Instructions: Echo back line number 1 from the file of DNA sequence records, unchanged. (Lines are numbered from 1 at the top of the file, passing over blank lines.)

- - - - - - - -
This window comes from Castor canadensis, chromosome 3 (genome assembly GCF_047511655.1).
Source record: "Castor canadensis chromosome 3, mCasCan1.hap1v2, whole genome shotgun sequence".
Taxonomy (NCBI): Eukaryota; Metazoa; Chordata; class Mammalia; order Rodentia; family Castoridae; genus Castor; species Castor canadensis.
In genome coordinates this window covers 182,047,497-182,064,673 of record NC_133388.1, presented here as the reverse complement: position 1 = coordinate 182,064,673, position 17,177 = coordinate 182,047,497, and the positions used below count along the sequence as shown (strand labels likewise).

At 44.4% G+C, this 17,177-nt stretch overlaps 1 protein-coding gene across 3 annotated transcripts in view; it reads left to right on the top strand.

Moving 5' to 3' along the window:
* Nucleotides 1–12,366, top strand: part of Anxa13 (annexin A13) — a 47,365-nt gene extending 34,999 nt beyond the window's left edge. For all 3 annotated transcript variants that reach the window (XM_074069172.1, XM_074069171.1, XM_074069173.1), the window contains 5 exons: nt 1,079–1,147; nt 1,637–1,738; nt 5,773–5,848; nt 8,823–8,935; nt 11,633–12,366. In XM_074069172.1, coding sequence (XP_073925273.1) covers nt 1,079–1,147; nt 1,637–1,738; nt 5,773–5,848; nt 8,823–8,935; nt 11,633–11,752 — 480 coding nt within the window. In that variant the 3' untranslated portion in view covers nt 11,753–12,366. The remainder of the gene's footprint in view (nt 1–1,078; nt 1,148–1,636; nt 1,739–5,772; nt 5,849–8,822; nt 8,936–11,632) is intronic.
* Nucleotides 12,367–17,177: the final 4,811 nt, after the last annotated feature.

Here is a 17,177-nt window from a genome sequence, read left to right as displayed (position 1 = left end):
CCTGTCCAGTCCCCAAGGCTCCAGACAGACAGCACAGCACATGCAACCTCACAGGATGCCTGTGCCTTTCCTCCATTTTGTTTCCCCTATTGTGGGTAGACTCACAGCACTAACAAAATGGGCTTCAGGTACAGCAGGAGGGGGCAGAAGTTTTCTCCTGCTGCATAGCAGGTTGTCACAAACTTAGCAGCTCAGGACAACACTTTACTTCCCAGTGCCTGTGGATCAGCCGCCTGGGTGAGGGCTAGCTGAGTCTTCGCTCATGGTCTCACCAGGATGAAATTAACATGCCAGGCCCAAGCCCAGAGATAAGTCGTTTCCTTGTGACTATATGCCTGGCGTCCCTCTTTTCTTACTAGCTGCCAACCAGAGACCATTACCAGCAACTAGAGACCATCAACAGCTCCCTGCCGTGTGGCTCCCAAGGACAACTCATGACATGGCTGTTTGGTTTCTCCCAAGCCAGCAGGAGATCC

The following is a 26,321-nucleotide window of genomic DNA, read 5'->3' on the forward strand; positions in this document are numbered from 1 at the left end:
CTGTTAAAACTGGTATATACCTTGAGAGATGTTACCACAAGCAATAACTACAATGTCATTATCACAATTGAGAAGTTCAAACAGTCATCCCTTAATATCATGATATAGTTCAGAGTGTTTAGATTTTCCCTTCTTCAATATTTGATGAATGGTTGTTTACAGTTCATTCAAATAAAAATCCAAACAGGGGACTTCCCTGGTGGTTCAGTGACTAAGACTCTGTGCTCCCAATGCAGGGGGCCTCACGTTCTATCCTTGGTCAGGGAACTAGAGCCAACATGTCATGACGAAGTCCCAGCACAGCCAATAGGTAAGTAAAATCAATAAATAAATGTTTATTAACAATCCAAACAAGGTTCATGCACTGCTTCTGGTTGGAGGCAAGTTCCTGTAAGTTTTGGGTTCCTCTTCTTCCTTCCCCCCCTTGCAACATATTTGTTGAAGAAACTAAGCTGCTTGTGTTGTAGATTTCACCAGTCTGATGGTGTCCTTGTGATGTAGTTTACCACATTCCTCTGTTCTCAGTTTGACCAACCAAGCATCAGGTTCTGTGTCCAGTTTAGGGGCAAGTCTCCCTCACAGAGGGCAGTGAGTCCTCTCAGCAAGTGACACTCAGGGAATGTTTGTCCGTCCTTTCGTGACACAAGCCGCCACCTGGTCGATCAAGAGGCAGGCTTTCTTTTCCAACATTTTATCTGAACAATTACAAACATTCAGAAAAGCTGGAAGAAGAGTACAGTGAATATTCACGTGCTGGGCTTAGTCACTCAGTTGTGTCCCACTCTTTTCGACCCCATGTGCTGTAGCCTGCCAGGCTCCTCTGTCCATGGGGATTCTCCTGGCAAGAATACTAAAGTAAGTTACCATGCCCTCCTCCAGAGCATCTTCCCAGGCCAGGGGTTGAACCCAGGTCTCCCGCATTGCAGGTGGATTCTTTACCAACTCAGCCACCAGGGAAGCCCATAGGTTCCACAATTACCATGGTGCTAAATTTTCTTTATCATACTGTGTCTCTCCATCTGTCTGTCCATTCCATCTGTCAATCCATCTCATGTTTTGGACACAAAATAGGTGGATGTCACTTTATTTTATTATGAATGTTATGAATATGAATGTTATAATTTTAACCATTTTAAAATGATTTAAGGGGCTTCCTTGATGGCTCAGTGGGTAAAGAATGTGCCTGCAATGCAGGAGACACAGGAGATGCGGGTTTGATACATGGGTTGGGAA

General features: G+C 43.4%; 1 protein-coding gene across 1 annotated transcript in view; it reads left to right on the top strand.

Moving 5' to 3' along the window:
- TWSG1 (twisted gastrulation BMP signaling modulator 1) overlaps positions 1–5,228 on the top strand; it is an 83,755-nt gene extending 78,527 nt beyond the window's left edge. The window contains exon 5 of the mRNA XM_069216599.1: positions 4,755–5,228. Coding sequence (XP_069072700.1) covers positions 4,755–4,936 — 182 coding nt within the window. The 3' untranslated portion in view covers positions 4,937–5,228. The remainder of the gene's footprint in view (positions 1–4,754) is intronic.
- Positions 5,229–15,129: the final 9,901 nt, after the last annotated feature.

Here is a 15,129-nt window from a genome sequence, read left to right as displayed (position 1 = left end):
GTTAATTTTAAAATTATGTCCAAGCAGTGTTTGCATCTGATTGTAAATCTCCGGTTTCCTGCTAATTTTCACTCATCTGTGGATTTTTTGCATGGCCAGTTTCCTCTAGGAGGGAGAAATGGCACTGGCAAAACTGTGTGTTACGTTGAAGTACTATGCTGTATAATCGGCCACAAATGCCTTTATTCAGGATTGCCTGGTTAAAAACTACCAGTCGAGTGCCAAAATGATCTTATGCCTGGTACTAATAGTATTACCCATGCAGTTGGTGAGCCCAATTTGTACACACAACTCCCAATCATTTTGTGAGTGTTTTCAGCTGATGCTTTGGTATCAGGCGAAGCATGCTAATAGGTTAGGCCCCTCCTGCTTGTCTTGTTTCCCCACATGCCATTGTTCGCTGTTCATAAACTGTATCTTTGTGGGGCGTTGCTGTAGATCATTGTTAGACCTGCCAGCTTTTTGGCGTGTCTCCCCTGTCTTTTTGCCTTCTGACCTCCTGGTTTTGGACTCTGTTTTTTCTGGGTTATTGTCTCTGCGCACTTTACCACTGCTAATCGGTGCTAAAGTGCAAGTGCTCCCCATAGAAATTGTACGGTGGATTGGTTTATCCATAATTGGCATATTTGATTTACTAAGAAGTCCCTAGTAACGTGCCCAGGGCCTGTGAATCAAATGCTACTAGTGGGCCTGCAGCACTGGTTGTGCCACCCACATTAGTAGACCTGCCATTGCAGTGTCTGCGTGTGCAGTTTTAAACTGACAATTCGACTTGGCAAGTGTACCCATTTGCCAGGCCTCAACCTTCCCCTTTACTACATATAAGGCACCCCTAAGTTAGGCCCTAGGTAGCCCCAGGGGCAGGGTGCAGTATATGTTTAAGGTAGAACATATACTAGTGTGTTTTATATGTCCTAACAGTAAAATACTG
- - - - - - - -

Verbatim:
This window comes from Castor canadensis, chromosome 3 (genome assembly GCF_047511655.1).